The last of the Khoja revolts was in 1857 under Wali Khan, a self-indulgent debaucherer, and the murderer of the famous German explorer, Adolf Schlagintweit. Wali Khan had invaded Kashgar from his base in Kokand, capturing Kashgar. Aside from his execution of Adolf Schlagintweit, his cruelty found many other reflections in the local legends. It is said that he killed so many innocent Muslims that four or six minarets were built from the skulls of the victims (kala minara); or that once, when an artisan made a sabre for him, he tested the weapon by cutting off the artisan's son head, who came with his father and was standing nearby, after that with words " it's a really good sabre " he presented artisan with a gift. This reign of tyranny did not make Kashgarians miss the Khoja too much when he was defeated by Qing troops after ruling the city for four months and forced to flee back to Kokand.[5]

Panthay Rebellion

The Panthay Rebellion lasted from 1855 to 1873. The war took place mostly in the southwestern province of Yunnan. Disagreements between Muslim and non-Muslim tin miners was the spark that lit the tensions that led to war. The Muslims were led by, for the most part of the war, by Du Wenxiu (1823-1872). The insurgents took the city of Dali and declared the new nation of Pingnan Guo, meaning “the Pacified Southern Nation”. The rebellion found support among China's aboriginal population and Burma.[6]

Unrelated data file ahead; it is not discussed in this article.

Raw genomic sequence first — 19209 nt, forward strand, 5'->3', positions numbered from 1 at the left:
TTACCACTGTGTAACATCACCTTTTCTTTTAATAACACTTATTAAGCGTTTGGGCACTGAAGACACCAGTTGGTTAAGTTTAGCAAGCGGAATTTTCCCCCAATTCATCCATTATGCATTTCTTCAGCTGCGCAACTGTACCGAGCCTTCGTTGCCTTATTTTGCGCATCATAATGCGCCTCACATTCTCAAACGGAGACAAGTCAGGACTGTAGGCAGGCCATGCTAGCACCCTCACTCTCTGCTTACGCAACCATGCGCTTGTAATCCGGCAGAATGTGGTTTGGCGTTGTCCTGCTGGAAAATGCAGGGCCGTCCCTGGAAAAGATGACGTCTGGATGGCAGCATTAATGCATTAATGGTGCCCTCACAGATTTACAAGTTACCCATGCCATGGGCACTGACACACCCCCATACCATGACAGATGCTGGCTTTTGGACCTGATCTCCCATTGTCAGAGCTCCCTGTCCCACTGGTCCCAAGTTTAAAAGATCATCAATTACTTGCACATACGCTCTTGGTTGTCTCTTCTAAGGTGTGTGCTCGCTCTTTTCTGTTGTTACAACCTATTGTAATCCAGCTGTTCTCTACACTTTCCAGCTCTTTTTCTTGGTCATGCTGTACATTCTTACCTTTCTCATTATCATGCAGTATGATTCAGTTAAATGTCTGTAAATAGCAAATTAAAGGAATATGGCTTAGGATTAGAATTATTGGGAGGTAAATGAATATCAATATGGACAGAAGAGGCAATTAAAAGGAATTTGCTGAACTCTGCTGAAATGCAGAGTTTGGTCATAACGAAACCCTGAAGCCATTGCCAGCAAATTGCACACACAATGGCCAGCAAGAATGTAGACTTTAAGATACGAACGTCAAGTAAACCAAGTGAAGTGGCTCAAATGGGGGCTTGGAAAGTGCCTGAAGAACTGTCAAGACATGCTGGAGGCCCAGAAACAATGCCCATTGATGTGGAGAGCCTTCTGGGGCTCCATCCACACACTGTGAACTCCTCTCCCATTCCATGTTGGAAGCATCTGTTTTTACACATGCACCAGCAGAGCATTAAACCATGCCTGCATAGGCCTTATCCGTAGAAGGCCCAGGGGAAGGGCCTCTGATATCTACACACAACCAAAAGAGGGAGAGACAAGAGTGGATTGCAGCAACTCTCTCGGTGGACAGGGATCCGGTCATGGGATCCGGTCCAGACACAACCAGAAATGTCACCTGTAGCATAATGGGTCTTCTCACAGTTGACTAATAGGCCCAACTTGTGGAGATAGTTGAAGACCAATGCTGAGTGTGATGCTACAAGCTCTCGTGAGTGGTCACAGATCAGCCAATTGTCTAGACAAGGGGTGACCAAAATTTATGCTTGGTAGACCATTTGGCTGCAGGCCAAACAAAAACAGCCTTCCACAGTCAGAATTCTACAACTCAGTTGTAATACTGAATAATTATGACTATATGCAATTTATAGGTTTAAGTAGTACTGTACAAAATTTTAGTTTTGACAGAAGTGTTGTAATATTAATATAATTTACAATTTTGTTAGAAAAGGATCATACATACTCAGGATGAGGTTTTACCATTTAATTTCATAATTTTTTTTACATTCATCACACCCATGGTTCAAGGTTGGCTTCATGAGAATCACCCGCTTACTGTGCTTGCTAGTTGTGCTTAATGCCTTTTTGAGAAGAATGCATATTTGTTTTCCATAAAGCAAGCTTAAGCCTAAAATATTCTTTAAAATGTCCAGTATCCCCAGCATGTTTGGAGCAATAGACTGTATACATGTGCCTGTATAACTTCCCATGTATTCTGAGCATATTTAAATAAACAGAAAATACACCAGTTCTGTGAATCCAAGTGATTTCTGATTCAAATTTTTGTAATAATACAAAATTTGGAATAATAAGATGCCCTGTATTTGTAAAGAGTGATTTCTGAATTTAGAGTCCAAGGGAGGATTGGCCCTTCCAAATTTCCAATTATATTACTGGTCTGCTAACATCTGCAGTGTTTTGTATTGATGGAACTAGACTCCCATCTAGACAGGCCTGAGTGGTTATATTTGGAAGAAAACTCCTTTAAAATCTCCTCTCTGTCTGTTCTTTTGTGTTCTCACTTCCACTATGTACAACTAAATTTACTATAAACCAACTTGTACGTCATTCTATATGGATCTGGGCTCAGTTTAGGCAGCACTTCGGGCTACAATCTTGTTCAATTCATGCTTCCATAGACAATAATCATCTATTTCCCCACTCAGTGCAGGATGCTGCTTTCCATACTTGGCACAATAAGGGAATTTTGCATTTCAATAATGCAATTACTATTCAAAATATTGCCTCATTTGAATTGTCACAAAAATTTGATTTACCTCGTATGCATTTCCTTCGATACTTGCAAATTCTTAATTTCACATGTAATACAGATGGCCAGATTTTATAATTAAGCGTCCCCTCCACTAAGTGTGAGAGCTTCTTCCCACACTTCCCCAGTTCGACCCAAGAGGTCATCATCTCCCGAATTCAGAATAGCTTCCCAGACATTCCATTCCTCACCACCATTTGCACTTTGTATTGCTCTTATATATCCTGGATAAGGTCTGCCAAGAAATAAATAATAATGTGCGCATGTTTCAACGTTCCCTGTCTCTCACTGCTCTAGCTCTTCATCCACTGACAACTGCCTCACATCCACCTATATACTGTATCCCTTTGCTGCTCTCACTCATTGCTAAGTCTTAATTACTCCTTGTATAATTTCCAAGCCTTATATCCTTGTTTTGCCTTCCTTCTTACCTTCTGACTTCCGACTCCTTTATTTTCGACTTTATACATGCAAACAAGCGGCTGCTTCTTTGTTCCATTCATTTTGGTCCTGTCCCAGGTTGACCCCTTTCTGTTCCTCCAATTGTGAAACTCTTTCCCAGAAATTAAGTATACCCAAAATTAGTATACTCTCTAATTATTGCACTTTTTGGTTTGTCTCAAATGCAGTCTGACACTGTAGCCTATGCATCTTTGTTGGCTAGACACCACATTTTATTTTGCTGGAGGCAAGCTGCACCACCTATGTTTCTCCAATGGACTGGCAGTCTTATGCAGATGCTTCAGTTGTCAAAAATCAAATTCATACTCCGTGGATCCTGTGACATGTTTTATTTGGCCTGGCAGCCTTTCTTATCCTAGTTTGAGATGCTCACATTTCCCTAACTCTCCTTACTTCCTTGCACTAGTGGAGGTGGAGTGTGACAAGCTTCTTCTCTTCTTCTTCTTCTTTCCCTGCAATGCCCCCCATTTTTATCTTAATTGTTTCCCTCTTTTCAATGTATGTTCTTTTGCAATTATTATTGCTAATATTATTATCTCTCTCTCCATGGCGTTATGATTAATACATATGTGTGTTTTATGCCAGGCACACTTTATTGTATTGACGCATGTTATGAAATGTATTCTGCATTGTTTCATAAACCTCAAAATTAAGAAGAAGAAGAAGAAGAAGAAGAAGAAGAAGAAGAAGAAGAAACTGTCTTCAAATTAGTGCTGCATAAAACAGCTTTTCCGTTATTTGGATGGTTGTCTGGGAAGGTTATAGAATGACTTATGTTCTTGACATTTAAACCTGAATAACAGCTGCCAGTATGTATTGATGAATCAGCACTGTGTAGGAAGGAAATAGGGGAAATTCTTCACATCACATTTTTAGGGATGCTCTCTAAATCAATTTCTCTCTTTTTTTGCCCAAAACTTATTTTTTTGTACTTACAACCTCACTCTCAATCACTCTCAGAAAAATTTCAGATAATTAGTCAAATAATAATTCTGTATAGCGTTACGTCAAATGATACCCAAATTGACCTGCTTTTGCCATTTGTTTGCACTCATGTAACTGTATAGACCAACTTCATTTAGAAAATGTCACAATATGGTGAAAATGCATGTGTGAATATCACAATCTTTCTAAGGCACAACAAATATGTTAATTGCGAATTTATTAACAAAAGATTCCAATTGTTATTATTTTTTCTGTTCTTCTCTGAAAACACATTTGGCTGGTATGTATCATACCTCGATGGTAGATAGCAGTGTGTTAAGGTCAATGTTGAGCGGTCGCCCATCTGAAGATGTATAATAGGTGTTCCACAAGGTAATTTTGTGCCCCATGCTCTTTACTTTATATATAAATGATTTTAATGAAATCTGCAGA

Dungan Revolt

The Dungan revolt by the Hui from the provinces of Shaanxi, Gansu, Ningxia and Xinjiang, lasted from 1862 to 1877. The failure of the revolt led to the flight of many Dungan people into Imperial Russia.

Genocide

During the mid-nineteenth century, the Muslims revolted against the Qing Dynasty, most notably in the Dungan revolt (1862-1877) and the Panthay rebellion 1856-1873) in Yunnan. The Manchu government committed genocide to suppress these little known revolts,[7][8][9] killing a million people in the Panthay rebellion,[10][11] and several million in the Dungan revolt[11] [11] A "washing off the Muslims"(Chinese: pinyin: Huí) policy had been long advocated by officials in the Manchu government.[12]

Culture

The dome of Qi Jingyi's Gongbei (shrine) seen over the wall of Hongyuan Park in Linxia

In the Qing dynasty, Muslims had many mosques in the large cities, with particularly important ones in Beijing, Xi'an, Hangzhou, Guangzhou, and other places (in addition to those in the western Muslim regions). The architecture typically employed traditional Chinese styles, with Arabic-language inscriptions being the chief distinguishing feature. Many Muslims held government positions, including positions of importance, particularly in the army.

A rare catch: Christian missionaries baptizing a 79-year old Chinese Muslim. (No later than 1908).